NEW YORK (TheStreet) -- After a positive month, bulls are thumbing their noses at the "sell in May and go away" crowd. But just ahead lies the potential for some serious gloom and doom in June.
Here's what to watch for as we head into the crazy, hazy, lazy days of summer.
A cluster of Hindenburg Omens: Named after the famous crash of the Zeppelin Hindenburg, the Hindenburg Omen is designed to warn of potential serious declines in the stock market. We've had two now in the last six weeks, with the first one coming on April 15 and the current one on May 29. The more that cluster, the more accurate the indicator tends to be.
The Omen is made up of a number of factors, including breadth indicators, moving averages and the McClellan Oscillator, and Hindenburg specialists note that the last confirmed occurrence was logged in October 2007. It correctly predicted market swoons in 1987 and 2008, but skeptics point out that it has only a 25% long-term accuracy rate.Economic and market disconnects: Economic fundamentals and stock market action have been on a diverging course since the recent rally started in April. Across the board, economic fundamentals have weakened while the major U.S. indexes were setting record highs on nearly a daily basis. Europe is clearly in recession, China is slowing, U.S. consumer spending and incomes are stalling and major commodity markets like copper, lumber and gold all point to a global slowdown. Volatility in Japanese financial markets has gone parabolic and regardless of Federal Reserve easy-money policy, markets cannot ignore economic fundamentals forever. As these disconnects grow, it becomes increasingly unlikely the United States equity market can continue marching higher on a solo path and totally out of synch with the rest of the world.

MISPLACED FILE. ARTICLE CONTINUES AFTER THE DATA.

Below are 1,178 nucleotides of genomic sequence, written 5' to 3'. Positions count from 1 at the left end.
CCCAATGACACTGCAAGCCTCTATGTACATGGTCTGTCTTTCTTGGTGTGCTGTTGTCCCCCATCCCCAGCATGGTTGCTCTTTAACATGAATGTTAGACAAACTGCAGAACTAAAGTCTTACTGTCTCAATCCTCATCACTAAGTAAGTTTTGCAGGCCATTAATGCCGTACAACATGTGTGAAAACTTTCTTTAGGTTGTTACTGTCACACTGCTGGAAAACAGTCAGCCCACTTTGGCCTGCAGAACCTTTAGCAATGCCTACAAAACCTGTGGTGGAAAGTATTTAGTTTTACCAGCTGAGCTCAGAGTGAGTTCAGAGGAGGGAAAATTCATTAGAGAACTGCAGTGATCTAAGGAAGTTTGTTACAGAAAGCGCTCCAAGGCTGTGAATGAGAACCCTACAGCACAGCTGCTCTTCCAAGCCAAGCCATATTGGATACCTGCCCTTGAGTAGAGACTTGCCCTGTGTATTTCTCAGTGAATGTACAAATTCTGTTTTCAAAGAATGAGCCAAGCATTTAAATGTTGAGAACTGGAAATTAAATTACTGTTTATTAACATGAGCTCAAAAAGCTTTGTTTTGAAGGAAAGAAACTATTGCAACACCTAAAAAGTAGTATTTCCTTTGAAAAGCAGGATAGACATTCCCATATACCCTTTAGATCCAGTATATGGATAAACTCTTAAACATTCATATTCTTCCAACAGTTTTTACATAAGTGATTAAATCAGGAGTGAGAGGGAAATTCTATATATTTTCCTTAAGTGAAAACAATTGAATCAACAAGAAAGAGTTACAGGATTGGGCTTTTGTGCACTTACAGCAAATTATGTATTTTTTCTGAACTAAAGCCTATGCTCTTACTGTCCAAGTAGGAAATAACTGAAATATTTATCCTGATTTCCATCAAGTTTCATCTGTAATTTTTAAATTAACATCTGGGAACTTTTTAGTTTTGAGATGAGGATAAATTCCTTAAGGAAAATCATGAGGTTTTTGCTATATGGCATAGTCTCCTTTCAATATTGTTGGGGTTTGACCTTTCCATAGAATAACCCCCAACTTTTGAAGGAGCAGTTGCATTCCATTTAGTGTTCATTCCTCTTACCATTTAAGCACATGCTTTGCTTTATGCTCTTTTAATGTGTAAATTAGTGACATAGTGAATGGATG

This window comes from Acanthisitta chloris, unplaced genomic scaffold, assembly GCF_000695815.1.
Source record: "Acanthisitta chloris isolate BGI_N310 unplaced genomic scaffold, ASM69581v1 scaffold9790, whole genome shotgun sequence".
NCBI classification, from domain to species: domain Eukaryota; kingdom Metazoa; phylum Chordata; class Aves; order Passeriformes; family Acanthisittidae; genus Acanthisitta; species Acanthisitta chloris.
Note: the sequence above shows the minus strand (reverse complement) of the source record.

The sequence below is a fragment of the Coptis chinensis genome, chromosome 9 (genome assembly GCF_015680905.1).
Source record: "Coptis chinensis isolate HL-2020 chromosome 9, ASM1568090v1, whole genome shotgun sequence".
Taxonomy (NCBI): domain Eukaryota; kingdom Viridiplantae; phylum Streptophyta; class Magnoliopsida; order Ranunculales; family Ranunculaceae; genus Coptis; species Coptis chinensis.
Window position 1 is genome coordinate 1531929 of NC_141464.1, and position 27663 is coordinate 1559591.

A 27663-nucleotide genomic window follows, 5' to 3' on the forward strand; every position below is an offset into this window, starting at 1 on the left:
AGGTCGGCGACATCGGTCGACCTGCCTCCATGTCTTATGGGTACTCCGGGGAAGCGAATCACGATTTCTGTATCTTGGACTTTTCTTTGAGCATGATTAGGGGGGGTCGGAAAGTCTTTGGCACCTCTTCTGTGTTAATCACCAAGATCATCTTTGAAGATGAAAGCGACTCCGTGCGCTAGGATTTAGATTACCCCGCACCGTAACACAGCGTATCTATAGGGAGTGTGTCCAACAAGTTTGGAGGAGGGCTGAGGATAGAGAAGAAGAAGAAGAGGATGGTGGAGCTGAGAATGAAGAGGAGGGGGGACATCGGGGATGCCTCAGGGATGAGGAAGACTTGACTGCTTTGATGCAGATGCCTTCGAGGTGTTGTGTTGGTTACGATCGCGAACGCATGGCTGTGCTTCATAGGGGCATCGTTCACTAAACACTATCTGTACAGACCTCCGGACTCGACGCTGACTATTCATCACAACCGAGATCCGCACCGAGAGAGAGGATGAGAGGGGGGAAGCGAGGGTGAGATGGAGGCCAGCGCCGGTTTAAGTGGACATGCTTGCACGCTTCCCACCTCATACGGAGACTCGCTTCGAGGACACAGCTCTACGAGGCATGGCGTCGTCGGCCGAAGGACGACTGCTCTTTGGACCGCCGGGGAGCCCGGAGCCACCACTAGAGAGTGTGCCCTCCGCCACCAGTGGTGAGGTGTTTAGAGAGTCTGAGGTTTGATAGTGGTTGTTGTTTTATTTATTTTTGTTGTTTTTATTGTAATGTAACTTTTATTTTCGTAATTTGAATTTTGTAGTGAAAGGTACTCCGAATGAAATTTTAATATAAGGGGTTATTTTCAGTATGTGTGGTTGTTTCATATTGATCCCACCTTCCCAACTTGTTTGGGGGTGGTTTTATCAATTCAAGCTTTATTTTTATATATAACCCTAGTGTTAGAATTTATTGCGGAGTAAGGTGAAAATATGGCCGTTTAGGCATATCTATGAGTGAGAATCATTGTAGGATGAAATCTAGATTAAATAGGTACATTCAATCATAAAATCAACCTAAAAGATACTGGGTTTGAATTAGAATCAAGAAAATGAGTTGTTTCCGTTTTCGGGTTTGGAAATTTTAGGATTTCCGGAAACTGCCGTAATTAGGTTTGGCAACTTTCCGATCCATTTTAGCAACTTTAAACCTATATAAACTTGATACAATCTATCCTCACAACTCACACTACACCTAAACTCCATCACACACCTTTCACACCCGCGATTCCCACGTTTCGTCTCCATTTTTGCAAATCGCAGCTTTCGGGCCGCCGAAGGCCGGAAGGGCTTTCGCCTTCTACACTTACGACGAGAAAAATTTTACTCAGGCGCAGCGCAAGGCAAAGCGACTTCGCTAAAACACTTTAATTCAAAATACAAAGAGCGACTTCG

U.S. corporate health: The PC market continues to languish. Wal-Mart's (WMT) results point to a stressed consumer, and in a little-reported event last Wednesday, Moody's downgraded Alcoa (AA) to junk status. Alcoa's credit is now Ba1 with a stable outlook, which is significant because Alcoa is a member of the Dow Jones Industrial Average and widely seen as an economic bellwether in its position as a major global aluminum supplier. A slowdown in demand for aluminum is viewed as a precursor for slowing economic activity, much like copper and lumber, and so weakness here confirms other indications of the slowing worldwide economy. Alcoa typically kicks off earnings season, and so its next report in early July could be interesting and will be carefully scrutinized for signs of weakness in the macro economy.
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